Paul Wellman (file)
Tuesday, December 5, 2017
About the time the Thomas Fire ignited Monday evening, State Senator Hannah-Beth Jackson was concluding a fire response meeting in Sacramento convened with the emergency managers involved in the recent large fires in Northern and Southern California. Ironically, the power outages along the South Coast from the Thomas Fire underlined their comments that emergency warning systems rely on electricity to reach the public: When the power goes down, law enforcement must resort to pounding on doors and loudspeakers in the streets, which indeed was the case in Santa Paula and Ventura.
Among the numerous speakers, Cal Fire Chief Ken Pimlott counted the ways October's tragic Northern California fires set records for fire behavior and wind speeds; he described the fire's onset at Coffey Park as a "blowtorch." By this past weekend, 44 people had died from the fires — 172 separate fires had broken out the weekend of October 8 in Northern California — more than 100,000 people had been displaced, and nearly 9,000 structures destroyed. Amid such a widespread need for public emergency warnings, the fact that the notification infrastructure was owned by private companies did occasionally run into the public need, said Mike Ghilarducci of the Governor's Office of Emergency Services. A theme repeated at the hearing was that whether it was the klaxon sound of the Emergency Broadcasting System (now called the Emergency Alert System) or text messaging, Nixle or CodeRED alerts, or Reverse 9-1-1, if the power went out, so did the ability to send notifications.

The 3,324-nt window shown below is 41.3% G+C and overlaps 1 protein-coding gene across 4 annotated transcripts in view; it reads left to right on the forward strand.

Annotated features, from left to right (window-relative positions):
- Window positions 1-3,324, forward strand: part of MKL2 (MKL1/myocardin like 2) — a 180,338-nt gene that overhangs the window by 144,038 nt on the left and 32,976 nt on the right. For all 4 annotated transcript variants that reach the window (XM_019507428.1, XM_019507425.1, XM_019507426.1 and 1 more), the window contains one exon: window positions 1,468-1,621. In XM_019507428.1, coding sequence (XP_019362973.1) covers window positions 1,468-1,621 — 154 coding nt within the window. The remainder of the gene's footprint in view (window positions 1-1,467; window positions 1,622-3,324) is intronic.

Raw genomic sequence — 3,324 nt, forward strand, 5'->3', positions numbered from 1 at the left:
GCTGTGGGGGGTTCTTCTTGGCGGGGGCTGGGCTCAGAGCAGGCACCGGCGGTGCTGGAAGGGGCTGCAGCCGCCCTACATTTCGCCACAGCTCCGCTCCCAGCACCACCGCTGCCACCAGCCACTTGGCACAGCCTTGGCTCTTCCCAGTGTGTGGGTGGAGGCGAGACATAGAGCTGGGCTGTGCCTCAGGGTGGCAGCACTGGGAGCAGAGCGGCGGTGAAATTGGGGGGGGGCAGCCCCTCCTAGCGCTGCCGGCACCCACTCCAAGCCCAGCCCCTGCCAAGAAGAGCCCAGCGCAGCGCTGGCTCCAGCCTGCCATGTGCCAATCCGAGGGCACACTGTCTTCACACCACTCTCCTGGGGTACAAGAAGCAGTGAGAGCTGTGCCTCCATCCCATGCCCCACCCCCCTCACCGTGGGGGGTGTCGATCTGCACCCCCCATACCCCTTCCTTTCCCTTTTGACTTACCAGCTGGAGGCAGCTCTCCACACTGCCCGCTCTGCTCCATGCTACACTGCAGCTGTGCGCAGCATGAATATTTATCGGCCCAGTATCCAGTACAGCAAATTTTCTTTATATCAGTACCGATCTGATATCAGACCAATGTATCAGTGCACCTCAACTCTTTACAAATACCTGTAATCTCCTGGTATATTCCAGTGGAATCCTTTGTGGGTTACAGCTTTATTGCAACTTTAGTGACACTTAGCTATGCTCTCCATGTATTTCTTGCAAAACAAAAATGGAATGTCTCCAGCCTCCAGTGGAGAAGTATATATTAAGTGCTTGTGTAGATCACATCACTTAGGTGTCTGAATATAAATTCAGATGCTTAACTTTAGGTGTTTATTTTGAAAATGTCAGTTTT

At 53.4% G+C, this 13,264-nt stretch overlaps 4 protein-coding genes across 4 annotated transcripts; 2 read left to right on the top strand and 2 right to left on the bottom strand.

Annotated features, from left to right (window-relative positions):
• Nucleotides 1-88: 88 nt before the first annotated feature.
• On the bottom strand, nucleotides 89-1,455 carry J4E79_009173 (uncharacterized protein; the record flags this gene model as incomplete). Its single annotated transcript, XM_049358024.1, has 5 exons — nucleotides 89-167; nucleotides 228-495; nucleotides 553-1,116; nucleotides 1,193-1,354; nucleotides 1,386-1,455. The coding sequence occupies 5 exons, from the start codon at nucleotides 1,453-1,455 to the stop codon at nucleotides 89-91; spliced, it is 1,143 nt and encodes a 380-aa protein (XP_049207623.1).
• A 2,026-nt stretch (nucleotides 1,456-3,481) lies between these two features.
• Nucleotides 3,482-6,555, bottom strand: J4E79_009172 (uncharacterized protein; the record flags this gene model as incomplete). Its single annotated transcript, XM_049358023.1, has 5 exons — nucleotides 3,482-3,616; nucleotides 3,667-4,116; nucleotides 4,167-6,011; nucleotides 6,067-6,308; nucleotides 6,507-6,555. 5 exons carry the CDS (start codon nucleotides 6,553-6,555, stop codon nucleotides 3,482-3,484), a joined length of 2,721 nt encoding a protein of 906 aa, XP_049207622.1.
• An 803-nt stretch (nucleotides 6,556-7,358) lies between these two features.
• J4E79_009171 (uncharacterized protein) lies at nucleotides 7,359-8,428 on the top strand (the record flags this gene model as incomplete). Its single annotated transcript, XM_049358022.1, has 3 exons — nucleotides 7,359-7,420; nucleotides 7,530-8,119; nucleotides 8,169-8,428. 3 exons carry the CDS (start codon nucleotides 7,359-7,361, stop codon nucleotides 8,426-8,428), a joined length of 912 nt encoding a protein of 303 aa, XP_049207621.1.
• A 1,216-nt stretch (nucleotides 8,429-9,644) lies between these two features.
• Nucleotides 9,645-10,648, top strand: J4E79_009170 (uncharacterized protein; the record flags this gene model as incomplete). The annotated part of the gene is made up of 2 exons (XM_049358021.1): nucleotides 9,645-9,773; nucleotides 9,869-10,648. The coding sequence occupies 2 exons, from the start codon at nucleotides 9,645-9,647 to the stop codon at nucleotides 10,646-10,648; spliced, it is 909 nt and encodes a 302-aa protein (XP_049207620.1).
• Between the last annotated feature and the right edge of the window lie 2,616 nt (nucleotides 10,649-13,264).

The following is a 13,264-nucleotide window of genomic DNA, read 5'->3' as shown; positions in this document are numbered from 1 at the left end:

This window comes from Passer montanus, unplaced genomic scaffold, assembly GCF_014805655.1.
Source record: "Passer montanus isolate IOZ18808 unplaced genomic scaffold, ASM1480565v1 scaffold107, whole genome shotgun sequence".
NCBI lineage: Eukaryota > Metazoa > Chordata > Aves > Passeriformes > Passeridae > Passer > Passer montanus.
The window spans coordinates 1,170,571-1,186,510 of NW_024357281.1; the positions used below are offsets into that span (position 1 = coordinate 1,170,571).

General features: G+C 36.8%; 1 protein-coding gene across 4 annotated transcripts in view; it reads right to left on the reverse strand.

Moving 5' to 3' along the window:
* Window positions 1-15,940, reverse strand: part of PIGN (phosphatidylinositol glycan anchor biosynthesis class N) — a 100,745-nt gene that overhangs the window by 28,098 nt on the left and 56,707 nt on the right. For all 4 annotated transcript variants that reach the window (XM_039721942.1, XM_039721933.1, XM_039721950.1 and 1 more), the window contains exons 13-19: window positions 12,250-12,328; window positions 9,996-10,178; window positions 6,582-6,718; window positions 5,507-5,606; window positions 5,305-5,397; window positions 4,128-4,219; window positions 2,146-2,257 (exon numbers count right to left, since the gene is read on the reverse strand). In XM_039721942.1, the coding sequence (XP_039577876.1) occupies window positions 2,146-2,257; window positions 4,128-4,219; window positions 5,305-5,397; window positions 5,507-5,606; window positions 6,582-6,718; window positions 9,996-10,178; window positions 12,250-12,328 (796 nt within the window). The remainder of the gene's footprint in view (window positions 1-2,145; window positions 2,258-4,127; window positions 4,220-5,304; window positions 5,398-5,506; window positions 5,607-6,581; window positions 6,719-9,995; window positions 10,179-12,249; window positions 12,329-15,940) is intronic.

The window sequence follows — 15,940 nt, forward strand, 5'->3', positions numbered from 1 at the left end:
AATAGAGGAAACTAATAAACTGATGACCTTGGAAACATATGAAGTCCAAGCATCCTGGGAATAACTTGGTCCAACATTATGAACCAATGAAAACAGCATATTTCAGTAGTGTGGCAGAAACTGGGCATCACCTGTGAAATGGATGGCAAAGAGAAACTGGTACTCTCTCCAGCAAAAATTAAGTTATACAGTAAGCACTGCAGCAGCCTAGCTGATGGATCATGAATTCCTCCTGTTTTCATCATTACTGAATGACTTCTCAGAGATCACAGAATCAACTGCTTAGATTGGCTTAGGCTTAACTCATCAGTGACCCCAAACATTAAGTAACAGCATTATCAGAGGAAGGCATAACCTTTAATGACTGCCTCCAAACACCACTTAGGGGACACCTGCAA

The problem becomes pronounced in rural areas, said officials from Lake, Napa, Yuba, and Mendocino counties. Battery-operated radios were the most reliable way for the public to get information, they said, and ham radio operators provided valuable services during the emergencies. For rural counties with deep valleys and high mountains in remote areas, line-of-sight issues with cell towers often made communications with residents complicated, they emphasized.
Sheriff Tom Allman of Mendocino made the point that during an emergency, not all the cellular companies stepped up to bridge gaps in coverage. "AT&T is the big dog on the porch," he said. "And they don't share. Its cell tower was just sitting there, and the vast majority of county residents are not AT&T customers." He added that messages on copper phone lines, or landlines, are digitized, too; if service is lost, they become no better than cellular phones, he said.
Rural residents stated they wanted warning sirens on tall poles, though that conversation had been ongoing for more than 15 years, Yuba County's Scott Bryan said. For his area, the CodeRED mass notification system worked well until the power went down. After that, the cell towers became overloaded, so there seemed to be no one-size-fits-all solution. Redundant systems, they agreed, were what was needed during emergencies.
The hearing, the first of two joint legislative committee meetings, was titled "Sounding the Alarm: Examining the Performance of Emergency Warning Systems in California During the 2017 Fire Season" and is viewable here.